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					            Petroleum Engineering Overview
  Overview - The Field - Preparation - Day in the Life - Earnings -
 Employment - Career Path Forecast - Professional Organizations

Overview
Petroleum engineers search the world for reservoirs
containing oil or natural gas. Once these resources are
discovered, petroleum engineers work with geologists and
other specialists to understand the geologic formation and
properties of the rock containing the reservoir, determine the
drilling methods to be used, and monitor drilling and
production operations. They design equipment and processes
to achieve the maximum profitable recovery of oil and gas.
Petroleum engineers rely heavily on computer models to
simulate reservoir performance using different recovery techniques. They also use computer
models for simulations of the effects of various drilling options.

Because only a small proportion of oil and gas in a reservoir will flow out under natural forces,
petroleum engineers develop and use various enhanced recovery methods. These include
injecting water, chemicals, gases, or steam into an oil reservoir to force out more of the oil, and
computer-controlled drilling or fracturing to connect a larger area of a reservoir to a single well.
Because even the best techniques in use today recover only a portion of the oil and gas in a
reservoir, petroleum engineers research and develop technology and methods to increase
recovery and lower the cost of drilling and production operations.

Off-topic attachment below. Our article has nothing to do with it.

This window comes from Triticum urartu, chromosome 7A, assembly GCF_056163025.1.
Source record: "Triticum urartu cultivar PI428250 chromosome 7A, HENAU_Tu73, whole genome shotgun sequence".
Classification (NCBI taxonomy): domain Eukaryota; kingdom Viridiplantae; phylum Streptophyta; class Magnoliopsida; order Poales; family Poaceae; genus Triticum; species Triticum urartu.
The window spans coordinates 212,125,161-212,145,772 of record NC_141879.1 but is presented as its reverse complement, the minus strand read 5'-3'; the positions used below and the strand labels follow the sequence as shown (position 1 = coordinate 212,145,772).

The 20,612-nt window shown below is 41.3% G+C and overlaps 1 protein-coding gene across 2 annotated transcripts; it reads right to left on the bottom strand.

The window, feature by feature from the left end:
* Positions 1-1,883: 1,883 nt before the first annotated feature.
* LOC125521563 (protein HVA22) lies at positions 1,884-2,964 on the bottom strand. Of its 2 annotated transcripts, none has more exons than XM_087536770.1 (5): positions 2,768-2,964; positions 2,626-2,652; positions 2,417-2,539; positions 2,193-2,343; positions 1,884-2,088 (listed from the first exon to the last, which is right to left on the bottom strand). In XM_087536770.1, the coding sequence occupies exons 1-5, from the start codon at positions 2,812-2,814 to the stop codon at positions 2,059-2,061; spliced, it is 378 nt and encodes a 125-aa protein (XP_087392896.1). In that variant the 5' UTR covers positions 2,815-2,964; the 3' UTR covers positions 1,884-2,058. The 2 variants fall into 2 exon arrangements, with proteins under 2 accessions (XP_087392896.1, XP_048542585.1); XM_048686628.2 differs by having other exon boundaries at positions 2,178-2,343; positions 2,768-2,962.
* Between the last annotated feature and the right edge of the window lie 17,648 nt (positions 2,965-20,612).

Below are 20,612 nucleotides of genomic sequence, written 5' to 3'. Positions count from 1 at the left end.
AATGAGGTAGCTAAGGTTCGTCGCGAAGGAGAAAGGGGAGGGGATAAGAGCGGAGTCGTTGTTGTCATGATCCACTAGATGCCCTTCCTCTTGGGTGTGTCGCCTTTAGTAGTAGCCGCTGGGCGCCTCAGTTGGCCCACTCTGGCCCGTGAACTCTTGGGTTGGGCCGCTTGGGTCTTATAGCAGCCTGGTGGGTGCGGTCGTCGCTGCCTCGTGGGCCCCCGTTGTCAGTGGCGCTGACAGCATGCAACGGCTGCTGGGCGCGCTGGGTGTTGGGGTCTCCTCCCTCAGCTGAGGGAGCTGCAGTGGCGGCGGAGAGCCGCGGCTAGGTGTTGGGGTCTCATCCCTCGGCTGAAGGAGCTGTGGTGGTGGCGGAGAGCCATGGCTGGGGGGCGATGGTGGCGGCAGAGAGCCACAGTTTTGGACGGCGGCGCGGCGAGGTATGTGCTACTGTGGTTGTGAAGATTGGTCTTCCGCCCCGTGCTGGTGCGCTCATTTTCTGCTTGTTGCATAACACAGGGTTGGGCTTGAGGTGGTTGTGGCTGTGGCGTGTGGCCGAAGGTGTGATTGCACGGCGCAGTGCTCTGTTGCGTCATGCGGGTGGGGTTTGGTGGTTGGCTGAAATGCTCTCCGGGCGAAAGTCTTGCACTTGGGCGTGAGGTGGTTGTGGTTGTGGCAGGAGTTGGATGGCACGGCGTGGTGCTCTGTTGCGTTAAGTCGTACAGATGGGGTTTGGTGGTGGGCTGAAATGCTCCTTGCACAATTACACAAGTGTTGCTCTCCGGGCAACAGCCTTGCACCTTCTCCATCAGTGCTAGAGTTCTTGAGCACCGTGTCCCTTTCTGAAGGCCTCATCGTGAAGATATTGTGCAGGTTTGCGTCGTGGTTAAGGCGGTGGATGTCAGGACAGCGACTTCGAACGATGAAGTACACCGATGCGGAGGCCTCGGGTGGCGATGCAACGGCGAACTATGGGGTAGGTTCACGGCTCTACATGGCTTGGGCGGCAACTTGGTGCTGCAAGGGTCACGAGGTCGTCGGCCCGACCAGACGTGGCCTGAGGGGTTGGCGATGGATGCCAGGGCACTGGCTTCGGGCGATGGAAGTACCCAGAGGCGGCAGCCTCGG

The Field
The word petroleum generally refers to crude oil or the refined products obtained from the
processing of crude oil (gasoline, diesel fuel, heating oil, etc.) We
find petroleum products in every area of our lives. They are easily
recognized in the gasoline we use to fuel our cars and the heating
oil we use to warm our homes. Less obvious are the uses of
petroleum-based components of plastics, medicines, food items,
and a host of other products.

The United States consumes over 20 million barrels (840 million
gallons) of petroleum products each day, almost half of it in the
form of gasoline used in over 200 million motor vehicles with
combined travel over 7 billion miles per day.



                                    "Petroleum Engineering Overview"
           Prepared as part of the Sloan Career Cornerstone Center (www.careercornerstone.org)
Gasoline is made from crude oil, which was formed from the remains of tiny aquatic plants and
animals that lived hundreds of millions of years ago. These remains were covered with layers
of sediment, which over millions of years of extreme pressure and high temperatures became
the mix of liquid hydrocarbons (an organic chemical compound of hydrogen and carbon) that
we know as crude oil. Because crude oil is made up of a mixture of hydrocarbons, refineries
break down these hydrocarbons into different products. These "refined products" include
gasoline, diesel fuel, heating oil, jet fuel, liquefied petroleum gases, residual fuel oil, and many
other products.

   Refining Basics
The most basic refining process is aimed at separating the
crude oil into its various components. Crude oil is heated and
put into a still -- a distillation column -- and different
hydrocarbon components boil off and can be recovered as
they condense at different temperatures. Additional processing
follows crude distillation, changing the molecular structure of
the input with chemical reactions, some through variations in
heat and pressure, some in the presence of a catalyst, a
substance that increases the rate of a chemical reaction without being consumed in the
reaction.

The characteristics of the gasoline produced depend on the type of crude oil that is used and
the setup of the refinery at which it is produced. Gasoline characteristics are also impacted by
other ingredients that may be blended into it, such as ethanol. The performance of the gasoline